Is the feast calendar God's litmus test?

The writer pastors the Church of God Big Sandy and is a regular columnist for The Journal. For other articles about the calendar, see James Ussery's beginning on page 9 and Pam Dewey's beginning on page 10.

By Dave Havir

BIG SANDY, Texas--For anyone tempted to avoid reading anything about the calendar, this article is about ideas that transcend calendar issues. In fact, I predict that many of you will appreciate my buyer-beware analogy.

I want to share with you two concepts I recently heard about the calendar.

  • Some church leaders and master teachers among the Churches of God have said: Those who no longer use the Jewish calendar do not have a covenant relationship with God.
  • Other people among the Churches of God have said: Those of us who no longer use the Jewish calendar must convince others to wake up so they do not worship God in vain.

Do you see a common thread inherent in the two opinions?

At first glance you may notice that one group strongly supports the Jewish calendar and the other group strongly denounces the Jewish calendar.

But do you see what they have in common?

Here's what they have in common: Both groups use the calendar as a litmus test of a person's relationship with God.

God gives His Spirit

Even though I still use the calculated Jewish calendar, which was used by the Radio Church of God and Worldwide Church of God, I strongly disagree with people identifying the Jewish calendar as the criterion to endorse a person's relationship with God.

I believe the two concepts of 2 Timothy 2:19:

  • The Lord knows those who are His.
  • Let every one who names the name of Christ depart from iniquity.

Here is another way of saying it:

  • God knows to whom He gives His Spirit.
  • If you have the Holy Spirit, concentrate on your responsibilities. Although saints should evaluate behavior (3 John 11), they should not evaluate a person's standing with God (Romans 14:9-13; James 4:11-12).

Nonprophet organizations

One of the most valuable lessons I have learned in the past 10 years is to quit viewing church leaders and master teachers as people who speak for God like Old Testament prophets.

God told Aaron and Miriam: If there be a prophet among you, I the Lord will make myself known unto him in a vision and will speak unto him in a dream (Numbers 12:6).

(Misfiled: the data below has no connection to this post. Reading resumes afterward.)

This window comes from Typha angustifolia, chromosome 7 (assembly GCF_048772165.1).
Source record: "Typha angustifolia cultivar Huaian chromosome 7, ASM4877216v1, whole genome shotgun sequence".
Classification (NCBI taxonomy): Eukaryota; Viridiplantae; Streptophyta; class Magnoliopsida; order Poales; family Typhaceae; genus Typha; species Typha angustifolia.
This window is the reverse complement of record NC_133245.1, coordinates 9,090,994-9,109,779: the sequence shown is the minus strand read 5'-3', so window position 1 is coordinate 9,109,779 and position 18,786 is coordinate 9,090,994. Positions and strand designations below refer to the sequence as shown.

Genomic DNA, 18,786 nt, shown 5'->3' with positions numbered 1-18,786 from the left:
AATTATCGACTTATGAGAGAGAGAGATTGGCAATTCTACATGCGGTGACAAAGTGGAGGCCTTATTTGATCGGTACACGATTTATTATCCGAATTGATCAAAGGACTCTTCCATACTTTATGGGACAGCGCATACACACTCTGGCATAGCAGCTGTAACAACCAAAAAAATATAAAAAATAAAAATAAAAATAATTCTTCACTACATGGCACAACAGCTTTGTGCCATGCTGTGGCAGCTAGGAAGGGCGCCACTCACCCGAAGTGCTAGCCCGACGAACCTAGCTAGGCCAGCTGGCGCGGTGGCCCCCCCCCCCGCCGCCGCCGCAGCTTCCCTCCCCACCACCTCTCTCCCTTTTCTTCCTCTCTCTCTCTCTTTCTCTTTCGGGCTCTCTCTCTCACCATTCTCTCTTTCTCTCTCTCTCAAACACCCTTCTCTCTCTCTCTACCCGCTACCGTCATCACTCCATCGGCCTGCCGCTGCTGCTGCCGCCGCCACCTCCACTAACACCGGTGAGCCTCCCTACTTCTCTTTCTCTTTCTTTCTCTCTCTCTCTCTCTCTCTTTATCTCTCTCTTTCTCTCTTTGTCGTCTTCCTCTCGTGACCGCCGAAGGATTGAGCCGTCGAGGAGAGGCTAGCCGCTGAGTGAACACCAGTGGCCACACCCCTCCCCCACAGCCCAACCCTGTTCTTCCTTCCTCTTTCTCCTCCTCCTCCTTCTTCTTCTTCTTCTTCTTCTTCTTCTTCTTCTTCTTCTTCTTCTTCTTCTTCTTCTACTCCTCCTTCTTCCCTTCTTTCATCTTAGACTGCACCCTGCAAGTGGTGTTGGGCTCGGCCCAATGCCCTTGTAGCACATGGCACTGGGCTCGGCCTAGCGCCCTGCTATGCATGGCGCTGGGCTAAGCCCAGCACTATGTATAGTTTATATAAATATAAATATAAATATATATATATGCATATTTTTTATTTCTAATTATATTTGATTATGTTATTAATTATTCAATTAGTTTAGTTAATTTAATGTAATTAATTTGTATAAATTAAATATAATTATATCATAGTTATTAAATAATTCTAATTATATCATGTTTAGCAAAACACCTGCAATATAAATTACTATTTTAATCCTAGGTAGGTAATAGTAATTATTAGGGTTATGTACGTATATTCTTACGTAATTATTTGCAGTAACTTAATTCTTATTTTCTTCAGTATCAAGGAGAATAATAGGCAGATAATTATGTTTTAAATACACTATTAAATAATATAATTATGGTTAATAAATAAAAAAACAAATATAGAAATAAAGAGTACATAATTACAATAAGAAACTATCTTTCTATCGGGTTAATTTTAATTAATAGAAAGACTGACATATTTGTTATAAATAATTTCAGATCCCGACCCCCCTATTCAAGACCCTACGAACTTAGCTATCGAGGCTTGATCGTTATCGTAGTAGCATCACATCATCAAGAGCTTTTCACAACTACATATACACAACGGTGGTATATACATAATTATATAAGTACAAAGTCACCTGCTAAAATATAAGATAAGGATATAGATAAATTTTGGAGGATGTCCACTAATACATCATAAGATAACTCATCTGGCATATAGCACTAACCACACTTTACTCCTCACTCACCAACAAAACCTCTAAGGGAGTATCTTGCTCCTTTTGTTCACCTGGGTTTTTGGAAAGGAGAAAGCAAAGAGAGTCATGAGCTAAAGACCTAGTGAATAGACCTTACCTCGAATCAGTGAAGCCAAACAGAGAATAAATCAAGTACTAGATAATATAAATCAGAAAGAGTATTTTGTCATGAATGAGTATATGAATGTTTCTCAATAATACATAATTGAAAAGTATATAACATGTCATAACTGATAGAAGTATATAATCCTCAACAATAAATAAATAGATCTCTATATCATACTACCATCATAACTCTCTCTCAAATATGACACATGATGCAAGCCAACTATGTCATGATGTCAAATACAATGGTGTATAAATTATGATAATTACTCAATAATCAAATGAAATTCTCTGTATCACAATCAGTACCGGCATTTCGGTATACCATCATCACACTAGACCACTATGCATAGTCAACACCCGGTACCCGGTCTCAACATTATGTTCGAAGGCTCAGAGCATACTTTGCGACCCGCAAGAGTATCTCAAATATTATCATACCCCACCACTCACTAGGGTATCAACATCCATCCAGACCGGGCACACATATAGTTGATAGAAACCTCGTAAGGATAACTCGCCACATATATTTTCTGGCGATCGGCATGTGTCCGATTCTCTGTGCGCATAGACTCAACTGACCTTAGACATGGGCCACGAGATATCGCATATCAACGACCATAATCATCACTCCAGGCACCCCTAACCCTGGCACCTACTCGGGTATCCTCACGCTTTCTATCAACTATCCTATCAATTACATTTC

Has God spoken to modern church leaders or master teachers in either a vision or dream?

God also told Aaron and Miriam: With Moses I speak mouth to mouth (verse 8).

When people liken themselves or their leaders to Moses, they greatly exaggerate.

Bright lights of Damascus

Another valuable lesson I have learned in the past 10 years is to quit viewing church leaders and master teachers as people who speak for God like New Testament apostles.

  • Were your church leaders witnesses of Jesus' death and resurrection? (Acts 1:22).
  • Has Jesus shone a bright light on your master teachers and talked with them? (Acts 9:1-6).
  • Has Jesus met your church leaders in Arabia? (Galatians 1:17).
  • Does the Lord speak to your master teachers in visions? (Acts 16:9-10; 18:9-10).

No succession of apostles

Someone may ask: Do you believe in apostolic succession?

My response: No.

  • First, I see no group exhibiting the inspiration and power of the apostles. Claiming to have authority from God is not enough. The Pharisees made the same claim. They even fooled many people. But Jesus revealed their lack of substance.
  • Second, I do not believe either of the two Church of God theories about binding and loosing (based on Matthew 16:19). God does not inspire the private interpretations of church leaders, and church leaders do not bind God to their proclamations.
  • Third, the theory of apostolic succession places emphasis on physical messengers instead of the Father, the Son and the message.
  • Fourth, people speak for God when they accurately quote Him, and they do not speak for God when they teach visions of their heart (Jeremiah 23:16).

Zealous proselytizing

Church leaders and master teachers are not the only ones who make calendar choices a litmus test for determining a person's relationship with God.

Some people who now use a different calendar to determine feast days pressure people to accept their new conclusions.

For the record, I understand why people have studied various calendar options. For years people connected their view of what they called "God's sacred calendar" to their perception of God's government on earth. The headquarters of their church told them when they would observe the annual feast days.